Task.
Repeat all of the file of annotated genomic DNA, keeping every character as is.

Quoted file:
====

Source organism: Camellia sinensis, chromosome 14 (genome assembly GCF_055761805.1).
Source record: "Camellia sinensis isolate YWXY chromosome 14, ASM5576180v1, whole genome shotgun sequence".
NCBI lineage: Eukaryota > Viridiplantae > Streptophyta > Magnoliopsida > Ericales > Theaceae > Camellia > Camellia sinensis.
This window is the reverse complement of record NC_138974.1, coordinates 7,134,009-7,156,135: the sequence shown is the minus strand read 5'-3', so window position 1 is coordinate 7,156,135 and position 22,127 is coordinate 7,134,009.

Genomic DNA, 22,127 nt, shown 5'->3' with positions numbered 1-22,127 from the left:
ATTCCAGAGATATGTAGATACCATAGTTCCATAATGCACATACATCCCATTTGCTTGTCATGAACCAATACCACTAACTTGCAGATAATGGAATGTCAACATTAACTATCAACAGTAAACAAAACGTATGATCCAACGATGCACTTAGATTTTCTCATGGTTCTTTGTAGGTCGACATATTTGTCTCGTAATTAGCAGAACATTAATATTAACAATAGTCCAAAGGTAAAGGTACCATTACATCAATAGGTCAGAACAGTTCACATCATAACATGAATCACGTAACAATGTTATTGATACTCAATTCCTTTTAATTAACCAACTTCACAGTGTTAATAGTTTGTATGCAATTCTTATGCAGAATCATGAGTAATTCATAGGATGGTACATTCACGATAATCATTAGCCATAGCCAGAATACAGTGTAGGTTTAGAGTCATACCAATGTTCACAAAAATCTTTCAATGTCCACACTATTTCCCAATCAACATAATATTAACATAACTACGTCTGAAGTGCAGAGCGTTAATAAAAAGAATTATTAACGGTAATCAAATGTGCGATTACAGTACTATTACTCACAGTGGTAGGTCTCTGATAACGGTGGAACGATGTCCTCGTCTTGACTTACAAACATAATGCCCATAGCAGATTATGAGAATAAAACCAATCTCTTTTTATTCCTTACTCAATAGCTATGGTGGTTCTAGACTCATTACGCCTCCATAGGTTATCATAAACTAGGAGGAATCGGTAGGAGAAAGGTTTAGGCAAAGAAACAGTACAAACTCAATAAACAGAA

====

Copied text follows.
Source organism: Camellia sinensis, chromosome 14 (genome assembly GCF_055761805.1).
Source record: "Camellia sinensis isolate YWXY chromosome 14, ASM5576180v1, whole genome shotgun sequence".
NCBI lineage: Eukaryota > Viridiplantae > Streptophyta > Magnoliopsida > Ericales > Theaceae > Camellia > Camellia sinensis.
This window is the reverse complement of record NC_138974.1, coordinates 7,134,009-7,156,135: the sequence shown is the minus strand read 5'-3', so window position 1 is coordinate 7,156,135 and position 22,127 is coordinate 7,134,009.

Genomic DNA, 22,127 nt, shown 5'->3' with positions numbered 1-22,127 from the left:
ATTCCAGAGATATGTAGATACCATAGTTCCATAATGCACATACATCCCATTTGCTTGTCATGAACCAATACCACTAACTTGCAGATAATGGAATGTCAACATTAACTATCAACAGTAAACAAAACGTATGATCCAACGATGCACTTAGATTTTCTCATGGTTCTTTGTAGGTCGACATATTTGTCTCGTAATTAGCAGAACATTAATATTAACAATAGTCCAAAGGTAAAGGTACCATTACATCAATAGGTCAGAACAGTTCACATCATAACATGAATCACGTAACAATGTTATTGATACTCAATTCCTTTTAATTAACCAACTTCACAGTGTTAATAGTTTGTATGCAATTCTTATGCAGAATCATGAGTAATTCATAGGATGGTACATTCACGATAATCATTAGCCATAGCCAGAATACAGTGTAGGTTTAGAGTCATACCAATGTTCACAAAAATCTTTCAATGTCCACACTATTTCCCAATCAACATAATATTAACATAACTACGTCTGAAGTGCAGAGCGTTAATAAAAAGAATTATTAACGGTAATCAAATGTGCGATTACAGTACTATTACTCACAGTGGTAGGTCTCTGATAACGGTGGAACGATGTCCTCGTCTTGACTTACAAACATAATGCCCATAGCAGATTATGAGAATAAAACCAATCTCTTTTTATTCCTTACTCAATAGCTATGGTGGTTCTAGACTCATTACGCCTCCATAGGTTATCATAAACTAGGAGGAATCGGTAGGAGAAAGGTTTAGGCAAAGAAACAGTACAAACTCAATAAACAGAA